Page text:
According to figures compiled by the Global Property Guide, Brunei properties gained value in the last 12 months on the back of the rising costs of construction materials. House price inflation began to accelerate in 2006 and gathered pace in 2007 with local estate agencies recording price hikes of up to 5 % for the year. The growing global demand for building materials has been the biggest catalyst, especially with the growth seen in China and booming cities like Dubai.
Additionally, a growing population and a shortage of private land for sale in Brunei are further contributing to rising property prices. Gross domestic product (GDP) per capita is on the rise in the sultanate at more than $25,000 according to the International Monetary Fund in 2007, and the population now numbers more than 380,000.
While real estate prices have gained across the board in Brunei, growth has inevitably proven to be more robust in some areas than others. Currently, the business areas of Gadong, Kiulap and Kiarong are particularly popular with investors and are tipped as the major hotspots for growth in the coming months and years.
Brunei is not alone in experiencing rising property prices, with many Asian markets witnessing similar growth trends, jumping back from a 10-year slump that began with the Asian financial crash in 1998. Singapore is leading the charge, with real estate price growth of over 21.05% for the second quarter of 2007, from a growth rate of just 6.08% in Q2 of 2006.
Singapore's economy has been growing as a result of a booming wider economy, but poorer Asian nations are also experiencing strong growth. In the Philippines, house prices rose by 14.29% in Q2 compared with 8.45% in 2006. It seems that the housing market is being buoyed by repatriated money flowing in from Filipino workers who are benefiting from economic growth in the wider region. Even Hong Kong's property market has bounced back in the last year after suffering from a sustained period of property deflation.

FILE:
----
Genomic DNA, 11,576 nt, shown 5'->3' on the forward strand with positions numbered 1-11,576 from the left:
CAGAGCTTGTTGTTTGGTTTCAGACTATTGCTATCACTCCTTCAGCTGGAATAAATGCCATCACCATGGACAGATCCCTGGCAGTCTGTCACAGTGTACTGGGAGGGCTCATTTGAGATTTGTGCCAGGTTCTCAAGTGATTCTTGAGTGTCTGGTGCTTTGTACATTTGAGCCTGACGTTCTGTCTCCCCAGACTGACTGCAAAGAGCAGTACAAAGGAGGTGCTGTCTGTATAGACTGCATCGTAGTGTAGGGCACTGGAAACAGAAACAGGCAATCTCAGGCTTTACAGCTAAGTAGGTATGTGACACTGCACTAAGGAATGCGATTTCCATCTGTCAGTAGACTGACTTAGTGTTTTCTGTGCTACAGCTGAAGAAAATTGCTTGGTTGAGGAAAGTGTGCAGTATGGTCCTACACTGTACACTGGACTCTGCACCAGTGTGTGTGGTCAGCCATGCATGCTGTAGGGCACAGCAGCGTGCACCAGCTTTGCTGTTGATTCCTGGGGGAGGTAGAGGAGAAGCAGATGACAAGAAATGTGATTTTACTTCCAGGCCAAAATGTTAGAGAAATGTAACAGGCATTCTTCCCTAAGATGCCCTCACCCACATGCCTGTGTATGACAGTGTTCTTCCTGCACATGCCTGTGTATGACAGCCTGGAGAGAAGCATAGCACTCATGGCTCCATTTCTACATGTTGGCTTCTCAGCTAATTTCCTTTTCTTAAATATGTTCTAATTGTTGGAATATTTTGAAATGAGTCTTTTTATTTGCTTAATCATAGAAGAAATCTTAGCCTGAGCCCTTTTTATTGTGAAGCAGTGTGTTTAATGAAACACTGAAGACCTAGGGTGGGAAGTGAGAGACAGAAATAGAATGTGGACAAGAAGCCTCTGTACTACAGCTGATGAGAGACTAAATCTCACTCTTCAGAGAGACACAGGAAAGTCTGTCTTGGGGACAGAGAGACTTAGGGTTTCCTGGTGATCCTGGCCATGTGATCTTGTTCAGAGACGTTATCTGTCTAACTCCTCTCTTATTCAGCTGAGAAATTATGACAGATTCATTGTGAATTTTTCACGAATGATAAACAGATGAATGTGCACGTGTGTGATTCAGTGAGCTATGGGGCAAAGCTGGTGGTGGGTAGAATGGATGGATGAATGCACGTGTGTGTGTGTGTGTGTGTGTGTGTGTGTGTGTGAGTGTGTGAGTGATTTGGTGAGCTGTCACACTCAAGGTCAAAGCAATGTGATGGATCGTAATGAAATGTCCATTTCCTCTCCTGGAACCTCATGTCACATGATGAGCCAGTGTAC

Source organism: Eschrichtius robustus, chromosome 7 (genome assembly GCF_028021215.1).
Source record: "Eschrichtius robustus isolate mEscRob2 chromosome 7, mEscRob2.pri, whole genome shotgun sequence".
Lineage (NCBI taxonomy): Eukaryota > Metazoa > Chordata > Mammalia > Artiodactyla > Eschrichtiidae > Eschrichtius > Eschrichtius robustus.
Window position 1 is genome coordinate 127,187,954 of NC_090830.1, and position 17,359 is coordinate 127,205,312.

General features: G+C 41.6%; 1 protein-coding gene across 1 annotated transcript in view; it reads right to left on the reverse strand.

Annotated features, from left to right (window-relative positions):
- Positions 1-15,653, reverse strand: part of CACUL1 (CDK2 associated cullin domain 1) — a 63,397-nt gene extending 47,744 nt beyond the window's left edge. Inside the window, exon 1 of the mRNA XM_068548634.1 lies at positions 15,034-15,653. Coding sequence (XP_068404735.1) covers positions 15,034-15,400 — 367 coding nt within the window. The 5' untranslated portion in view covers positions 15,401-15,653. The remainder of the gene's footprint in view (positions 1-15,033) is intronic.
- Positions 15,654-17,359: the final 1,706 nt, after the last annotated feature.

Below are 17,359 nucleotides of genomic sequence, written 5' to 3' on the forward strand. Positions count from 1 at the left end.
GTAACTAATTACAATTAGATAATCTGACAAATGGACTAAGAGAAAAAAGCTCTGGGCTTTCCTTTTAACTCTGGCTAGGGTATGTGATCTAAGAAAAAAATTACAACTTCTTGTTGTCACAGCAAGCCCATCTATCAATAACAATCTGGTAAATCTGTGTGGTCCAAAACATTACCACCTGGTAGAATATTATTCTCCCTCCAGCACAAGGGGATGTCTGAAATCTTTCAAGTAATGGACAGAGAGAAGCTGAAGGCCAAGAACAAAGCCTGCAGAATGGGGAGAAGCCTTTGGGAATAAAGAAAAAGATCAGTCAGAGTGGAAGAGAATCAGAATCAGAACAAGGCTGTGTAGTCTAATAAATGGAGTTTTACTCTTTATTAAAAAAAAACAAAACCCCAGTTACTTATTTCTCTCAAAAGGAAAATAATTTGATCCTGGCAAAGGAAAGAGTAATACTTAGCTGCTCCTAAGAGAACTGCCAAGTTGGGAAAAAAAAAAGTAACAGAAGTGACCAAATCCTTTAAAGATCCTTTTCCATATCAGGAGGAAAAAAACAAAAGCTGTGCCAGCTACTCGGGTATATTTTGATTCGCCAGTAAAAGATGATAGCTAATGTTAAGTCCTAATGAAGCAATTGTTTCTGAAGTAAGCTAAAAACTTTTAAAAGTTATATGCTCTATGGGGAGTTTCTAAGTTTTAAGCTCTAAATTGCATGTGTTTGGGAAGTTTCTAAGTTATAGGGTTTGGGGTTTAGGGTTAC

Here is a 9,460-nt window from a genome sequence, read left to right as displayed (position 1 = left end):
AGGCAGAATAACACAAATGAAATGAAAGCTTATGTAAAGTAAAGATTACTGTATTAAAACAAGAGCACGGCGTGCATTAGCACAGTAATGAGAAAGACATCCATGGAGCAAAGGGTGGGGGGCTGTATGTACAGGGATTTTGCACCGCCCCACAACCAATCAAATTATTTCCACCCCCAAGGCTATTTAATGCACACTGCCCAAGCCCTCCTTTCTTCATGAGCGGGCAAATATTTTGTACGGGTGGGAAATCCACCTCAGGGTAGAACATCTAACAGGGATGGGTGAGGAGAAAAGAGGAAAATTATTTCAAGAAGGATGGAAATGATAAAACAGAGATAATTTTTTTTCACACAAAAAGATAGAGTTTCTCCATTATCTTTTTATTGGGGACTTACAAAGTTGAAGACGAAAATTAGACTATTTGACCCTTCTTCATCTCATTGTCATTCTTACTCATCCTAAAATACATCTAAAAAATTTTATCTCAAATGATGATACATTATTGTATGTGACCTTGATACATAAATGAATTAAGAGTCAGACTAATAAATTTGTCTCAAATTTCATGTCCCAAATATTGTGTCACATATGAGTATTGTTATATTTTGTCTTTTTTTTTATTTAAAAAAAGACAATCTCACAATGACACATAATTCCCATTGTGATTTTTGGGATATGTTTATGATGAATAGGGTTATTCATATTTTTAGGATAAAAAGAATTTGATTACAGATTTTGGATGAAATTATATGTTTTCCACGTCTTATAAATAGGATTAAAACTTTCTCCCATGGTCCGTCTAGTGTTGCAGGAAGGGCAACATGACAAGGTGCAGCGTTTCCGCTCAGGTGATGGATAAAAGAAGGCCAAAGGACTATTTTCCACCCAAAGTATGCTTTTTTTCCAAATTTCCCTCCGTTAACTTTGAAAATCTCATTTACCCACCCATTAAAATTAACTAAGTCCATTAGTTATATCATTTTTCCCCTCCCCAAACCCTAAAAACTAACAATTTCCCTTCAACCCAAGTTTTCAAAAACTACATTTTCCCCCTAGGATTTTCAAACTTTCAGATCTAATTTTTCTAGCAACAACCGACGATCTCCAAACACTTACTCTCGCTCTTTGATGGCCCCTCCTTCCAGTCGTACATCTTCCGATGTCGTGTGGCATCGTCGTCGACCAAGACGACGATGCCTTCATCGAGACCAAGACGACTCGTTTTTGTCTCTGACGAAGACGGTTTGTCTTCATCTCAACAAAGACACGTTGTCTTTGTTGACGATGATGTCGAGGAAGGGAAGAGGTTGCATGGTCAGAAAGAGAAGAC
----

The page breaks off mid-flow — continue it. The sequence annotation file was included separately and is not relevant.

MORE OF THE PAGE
Brunei has traditionally avoided high property inflation because freehold ownership of land remains closed to outside investors unless authorised by written permission from the Sultan himself. However, foreigners can purchase leasehold properties, an option that is becoming more common as the country becomes an increasingly popular holiday destination.
The trend seen in Brunei is viewed by many analysts as proof that the influence of the US economy on the region is waning and that China is now the most influential economic force. This has led many to hope that the region could avoid the worst effects of the credit crunch that has afflicted the US housing market. Some onlookers remain cautious about the Asian market, however, with memories of the property bubble that preceded the 1998 economic meltdown still fresh in many minds.
Investors who got their fingers burnt in the last crash will certainly remain wary, especially with the former chairman of the US Federal Reserve, Alan Greenspan, recently warning that difficulties in the US economy are likely to have severe implications for emerging markets. For now, however, this has not transpired and, with the Brunei housing market continuing to yield healthy returns, analysts will remain cautiously optimistic.